The combination of Nginx and PHP-FPM is significantly faster and with lower memory requirements than Apache. (Yes, I know that you can configure PHP-FPM to work with Apache) Nginx is fast and works spectacularly under heavy load. If you want to greatly improve your sites performance while using the same hardware Nginx is going to be an essential component to making that happen. I’ve previously written about how I was able to configure a $10 per month virtual server to serve up 15,000 page views per minute using Nginx.
Combine and Minify
Having too many external files that need to be downloaded can slow down the rendering of you site greatly. I have several plugins that I use and It seems like every plugin has it’s own css and js include. Without combining and minify-ing I had around 15 CSS and JS files each. Ideally WordPpress would come up with a better solution that having every plugin add it’s own css and js include so that this whole combining and minify process wouldn’t even be necessary.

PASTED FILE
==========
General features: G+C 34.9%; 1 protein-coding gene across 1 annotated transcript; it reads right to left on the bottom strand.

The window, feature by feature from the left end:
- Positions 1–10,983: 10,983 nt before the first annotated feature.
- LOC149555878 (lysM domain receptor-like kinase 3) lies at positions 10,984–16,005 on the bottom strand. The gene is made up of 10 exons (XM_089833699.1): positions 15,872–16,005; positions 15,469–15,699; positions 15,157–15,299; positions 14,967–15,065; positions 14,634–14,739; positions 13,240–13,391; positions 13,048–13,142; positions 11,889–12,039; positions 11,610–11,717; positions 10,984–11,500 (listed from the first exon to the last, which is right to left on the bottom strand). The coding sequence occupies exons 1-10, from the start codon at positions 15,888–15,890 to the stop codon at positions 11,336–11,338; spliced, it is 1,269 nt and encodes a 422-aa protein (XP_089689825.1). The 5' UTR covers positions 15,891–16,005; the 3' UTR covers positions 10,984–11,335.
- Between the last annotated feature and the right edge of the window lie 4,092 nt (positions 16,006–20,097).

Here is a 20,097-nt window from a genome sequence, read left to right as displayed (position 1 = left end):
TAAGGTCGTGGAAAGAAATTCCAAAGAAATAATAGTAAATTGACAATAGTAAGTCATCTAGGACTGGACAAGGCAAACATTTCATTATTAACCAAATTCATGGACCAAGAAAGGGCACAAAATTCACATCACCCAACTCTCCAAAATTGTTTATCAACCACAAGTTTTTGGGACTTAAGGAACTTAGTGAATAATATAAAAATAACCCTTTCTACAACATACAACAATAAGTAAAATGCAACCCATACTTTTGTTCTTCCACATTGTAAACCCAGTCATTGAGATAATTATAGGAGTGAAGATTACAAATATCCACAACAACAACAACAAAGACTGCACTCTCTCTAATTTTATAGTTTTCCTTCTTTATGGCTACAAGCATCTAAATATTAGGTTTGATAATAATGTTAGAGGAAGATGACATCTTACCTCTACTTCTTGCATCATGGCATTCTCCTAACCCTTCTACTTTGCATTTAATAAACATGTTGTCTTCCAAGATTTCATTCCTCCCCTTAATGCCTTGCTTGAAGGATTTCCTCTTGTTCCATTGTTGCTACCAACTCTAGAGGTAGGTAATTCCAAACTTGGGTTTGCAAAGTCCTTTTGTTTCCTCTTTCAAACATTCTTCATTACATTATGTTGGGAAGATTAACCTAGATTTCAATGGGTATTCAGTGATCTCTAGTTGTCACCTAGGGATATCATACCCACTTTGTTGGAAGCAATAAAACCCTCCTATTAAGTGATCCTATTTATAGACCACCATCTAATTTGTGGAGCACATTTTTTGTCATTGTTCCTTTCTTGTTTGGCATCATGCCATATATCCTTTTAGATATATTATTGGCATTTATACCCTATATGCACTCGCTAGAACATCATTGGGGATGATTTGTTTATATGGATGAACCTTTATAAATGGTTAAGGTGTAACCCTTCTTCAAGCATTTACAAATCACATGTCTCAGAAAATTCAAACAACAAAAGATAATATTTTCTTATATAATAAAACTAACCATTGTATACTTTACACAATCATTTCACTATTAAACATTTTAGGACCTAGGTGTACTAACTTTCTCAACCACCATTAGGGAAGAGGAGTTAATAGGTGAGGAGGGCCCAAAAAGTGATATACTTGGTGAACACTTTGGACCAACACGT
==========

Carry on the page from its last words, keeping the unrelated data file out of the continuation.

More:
I spend the better part of a Sunday afternoon installing, testing, uninstalling and retesting a multitude of wordpress plugins that are supposed to combine and minify my css and js including “Better WordPress Minify”, “WP Super Minify”, “W3 Total Cache”, “Combine CSS”, “Combine JS”, “WP Optimize By xTraffic”, “Autoptimize” and “Speed Booster Pack”. Each plugin had dozens of positive reviews. Unfortunately the majority of them didn’t work nearly as well as was claimed. A couple performed well but the plugin that managed to improve my score the most and that I’m actually using and recommend was “Speed Booster Pack” it’s free and it actually works.